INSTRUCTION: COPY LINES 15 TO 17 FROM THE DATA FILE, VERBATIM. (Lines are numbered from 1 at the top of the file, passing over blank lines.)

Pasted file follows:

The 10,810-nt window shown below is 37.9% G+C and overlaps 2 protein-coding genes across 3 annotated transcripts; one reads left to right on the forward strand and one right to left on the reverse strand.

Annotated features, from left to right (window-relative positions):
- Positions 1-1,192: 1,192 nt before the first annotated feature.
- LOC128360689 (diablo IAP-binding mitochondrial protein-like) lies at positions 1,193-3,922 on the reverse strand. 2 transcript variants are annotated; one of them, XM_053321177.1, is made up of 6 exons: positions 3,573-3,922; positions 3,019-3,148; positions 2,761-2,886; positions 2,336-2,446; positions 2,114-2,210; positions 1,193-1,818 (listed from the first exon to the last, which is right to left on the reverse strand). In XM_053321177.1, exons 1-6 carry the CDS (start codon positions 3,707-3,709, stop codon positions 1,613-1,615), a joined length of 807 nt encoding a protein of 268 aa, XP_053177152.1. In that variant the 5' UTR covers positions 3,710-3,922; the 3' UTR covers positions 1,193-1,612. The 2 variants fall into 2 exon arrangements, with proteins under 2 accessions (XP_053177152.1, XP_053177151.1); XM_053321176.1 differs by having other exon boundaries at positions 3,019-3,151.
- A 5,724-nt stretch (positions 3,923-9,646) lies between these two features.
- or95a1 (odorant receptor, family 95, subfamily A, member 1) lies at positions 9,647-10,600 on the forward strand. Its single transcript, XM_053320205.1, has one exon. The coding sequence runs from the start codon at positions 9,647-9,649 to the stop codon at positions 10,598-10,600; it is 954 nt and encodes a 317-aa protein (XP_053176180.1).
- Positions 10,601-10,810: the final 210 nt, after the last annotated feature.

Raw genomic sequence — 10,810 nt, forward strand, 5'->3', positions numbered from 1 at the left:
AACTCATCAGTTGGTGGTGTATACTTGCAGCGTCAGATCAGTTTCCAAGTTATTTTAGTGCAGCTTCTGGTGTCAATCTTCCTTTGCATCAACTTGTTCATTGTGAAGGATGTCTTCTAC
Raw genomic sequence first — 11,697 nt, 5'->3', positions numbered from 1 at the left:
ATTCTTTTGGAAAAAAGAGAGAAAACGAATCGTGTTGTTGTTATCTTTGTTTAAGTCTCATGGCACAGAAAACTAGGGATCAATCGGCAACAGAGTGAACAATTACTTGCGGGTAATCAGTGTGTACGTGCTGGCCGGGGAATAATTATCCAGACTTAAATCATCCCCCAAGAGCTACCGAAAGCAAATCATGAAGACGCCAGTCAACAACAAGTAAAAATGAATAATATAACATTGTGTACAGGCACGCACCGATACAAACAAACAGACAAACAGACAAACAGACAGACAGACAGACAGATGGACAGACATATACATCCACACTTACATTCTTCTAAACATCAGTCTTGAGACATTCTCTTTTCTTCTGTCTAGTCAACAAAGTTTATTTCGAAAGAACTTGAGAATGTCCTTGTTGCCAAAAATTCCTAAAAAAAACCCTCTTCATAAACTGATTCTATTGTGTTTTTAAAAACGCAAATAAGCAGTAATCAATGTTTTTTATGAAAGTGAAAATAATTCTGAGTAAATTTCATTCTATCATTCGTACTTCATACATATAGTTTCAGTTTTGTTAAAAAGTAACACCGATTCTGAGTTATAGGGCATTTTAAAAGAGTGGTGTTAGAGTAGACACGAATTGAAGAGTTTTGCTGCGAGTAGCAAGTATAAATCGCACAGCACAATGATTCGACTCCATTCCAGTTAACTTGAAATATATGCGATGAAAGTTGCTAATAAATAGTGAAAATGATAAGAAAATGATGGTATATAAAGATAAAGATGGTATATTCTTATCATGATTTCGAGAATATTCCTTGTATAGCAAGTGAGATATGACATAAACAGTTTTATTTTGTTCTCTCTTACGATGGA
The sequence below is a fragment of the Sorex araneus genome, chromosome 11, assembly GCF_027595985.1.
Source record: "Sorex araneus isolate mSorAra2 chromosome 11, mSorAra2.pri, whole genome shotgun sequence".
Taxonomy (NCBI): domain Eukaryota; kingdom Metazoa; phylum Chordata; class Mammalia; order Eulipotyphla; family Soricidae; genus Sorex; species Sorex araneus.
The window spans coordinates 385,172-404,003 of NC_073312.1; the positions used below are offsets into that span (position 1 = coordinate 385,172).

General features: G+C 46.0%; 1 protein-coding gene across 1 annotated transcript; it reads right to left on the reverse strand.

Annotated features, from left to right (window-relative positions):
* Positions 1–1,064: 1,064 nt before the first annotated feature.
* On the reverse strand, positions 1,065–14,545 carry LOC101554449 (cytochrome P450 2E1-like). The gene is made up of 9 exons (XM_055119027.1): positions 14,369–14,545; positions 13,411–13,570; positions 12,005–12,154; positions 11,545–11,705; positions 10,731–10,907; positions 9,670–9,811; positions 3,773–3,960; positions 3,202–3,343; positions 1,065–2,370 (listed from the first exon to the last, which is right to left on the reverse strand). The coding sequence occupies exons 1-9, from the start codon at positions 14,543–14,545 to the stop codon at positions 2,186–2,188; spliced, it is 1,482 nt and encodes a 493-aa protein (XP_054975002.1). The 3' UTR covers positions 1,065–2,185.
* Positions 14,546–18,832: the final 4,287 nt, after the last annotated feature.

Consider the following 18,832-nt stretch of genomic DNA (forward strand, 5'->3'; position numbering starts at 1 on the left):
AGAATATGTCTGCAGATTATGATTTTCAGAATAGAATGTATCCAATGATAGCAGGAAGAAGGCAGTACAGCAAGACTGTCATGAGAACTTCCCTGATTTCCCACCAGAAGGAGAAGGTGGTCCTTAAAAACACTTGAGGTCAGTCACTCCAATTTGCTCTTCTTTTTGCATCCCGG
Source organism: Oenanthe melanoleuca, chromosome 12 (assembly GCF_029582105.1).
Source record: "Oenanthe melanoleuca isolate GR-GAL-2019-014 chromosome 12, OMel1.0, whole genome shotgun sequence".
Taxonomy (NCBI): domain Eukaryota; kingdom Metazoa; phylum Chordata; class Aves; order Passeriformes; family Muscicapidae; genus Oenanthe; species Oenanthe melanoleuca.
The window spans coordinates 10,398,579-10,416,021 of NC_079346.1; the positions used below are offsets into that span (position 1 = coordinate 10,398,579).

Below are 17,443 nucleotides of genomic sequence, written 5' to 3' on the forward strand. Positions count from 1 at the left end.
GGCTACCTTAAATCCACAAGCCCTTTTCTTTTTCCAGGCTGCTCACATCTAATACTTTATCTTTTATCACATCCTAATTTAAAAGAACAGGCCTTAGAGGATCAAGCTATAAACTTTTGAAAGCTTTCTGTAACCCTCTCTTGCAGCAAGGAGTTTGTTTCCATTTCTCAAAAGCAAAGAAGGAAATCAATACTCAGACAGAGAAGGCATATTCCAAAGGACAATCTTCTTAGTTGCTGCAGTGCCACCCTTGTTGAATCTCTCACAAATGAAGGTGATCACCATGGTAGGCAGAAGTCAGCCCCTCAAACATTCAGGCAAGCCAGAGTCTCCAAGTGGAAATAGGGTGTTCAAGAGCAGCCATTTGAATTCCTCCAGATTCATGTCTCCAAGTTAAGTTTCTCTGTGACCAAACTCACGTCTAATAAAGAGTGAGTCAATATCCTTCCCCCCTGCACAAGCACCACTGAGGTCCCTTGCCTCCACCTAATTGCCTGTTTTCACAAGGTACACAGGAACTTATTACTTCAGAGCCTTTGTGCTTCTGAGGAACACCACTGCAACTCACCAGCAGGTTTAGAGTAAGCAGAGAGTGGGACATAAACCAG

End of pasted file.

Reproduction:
The window spans coordinates 385,172-404,003 of NC_073312.1; the positions used below are offsets into that span (position 1 = coordinate 385,172).

General features: G+C 46.0%; 1 protein-coding gene across 1 annotated transcript; it reads right to left on the reverse strand.

Annotated features, from left to right (window-relative positions):